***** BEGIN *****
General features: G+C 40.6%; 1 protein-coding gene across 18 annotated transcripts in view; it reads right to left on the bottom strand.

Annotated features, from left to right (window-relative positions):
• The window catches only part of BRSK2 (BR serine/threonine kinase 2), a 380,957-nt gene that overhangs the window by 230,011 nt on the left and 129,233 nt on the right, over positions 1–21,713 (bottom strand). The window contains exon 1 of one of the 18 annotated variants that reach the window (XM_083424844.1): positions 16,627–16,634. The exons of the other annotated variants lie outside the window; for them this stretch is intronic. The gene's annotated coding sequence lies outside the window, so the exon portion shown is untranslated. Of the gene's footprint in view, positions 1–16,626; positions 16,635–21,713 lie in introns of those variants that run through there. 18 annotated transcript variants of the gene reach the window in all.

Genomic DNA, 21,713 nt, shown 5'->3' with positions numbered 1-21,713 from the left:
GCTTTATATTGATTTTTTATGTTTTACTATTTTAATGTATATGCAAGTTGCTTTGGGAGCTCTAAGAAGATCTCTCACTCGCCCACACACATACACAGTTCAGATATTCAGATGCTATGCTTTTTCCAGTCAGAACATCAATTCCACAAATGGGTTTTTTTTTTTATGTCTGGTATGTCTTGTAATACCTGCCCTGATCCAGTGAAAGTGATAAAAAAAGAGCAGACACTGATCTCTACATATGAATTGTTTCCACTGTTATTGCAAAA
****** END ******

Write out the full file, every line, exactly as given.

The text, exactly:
General features: G+C 40.6%; 1 protein-coding gene across 18 annotated transcripts in view; it reads right to left on the bottom strand.

Annotated features, from left to right (window-relative positions):
• The window catches only part of BRSK2 (BR serine/threonine kinase 2), a 380,957-nt gene that overhangs the window by 230,011 nt on the left and 129,233 nt on the right, over positions 1–21,713 (bottom strand). The window contains exon 1 of one of the 18 annotated variants that reach the window (XM_083424844.1): positions 16,627–16,634. The exons of the other annotated variants lie outside the window; for them this stretch is intronic. The gene's annotated coding sequence lies outside the window, so the exon portion shown is untranslated. Of the gene's footprint in view, positions 1–16,626; positions 16,635–21,713 lie in introns of those variants that run through there. 18 annotated transcript variants of the gene reach the window in all.

Genomic DNA, 21,713 nt, shown 5'->3' with positions numbered 1-21,713 from the left:
GCTTTATATTGATTTTTTATGTTTTACTATTTTAATGTATATGCAAGTTGCTTTGGGAGCTCTAAGAAGATCTCTCACTCGCCCACACACATACACAGTTCAGATATTCAGATGCTATGCTTTTTCCAGTCAGAACATCAATTCCACAAATGGGTTTTTTTTTTTATGTCTGGTATGTCTTGTAATACCTGCCCTGATCCAGTGAAAGTGATAAAAAAAGAGCAGACACTGATCTCTACATATGAATTGTTTCCACTGTTATTGCAAAA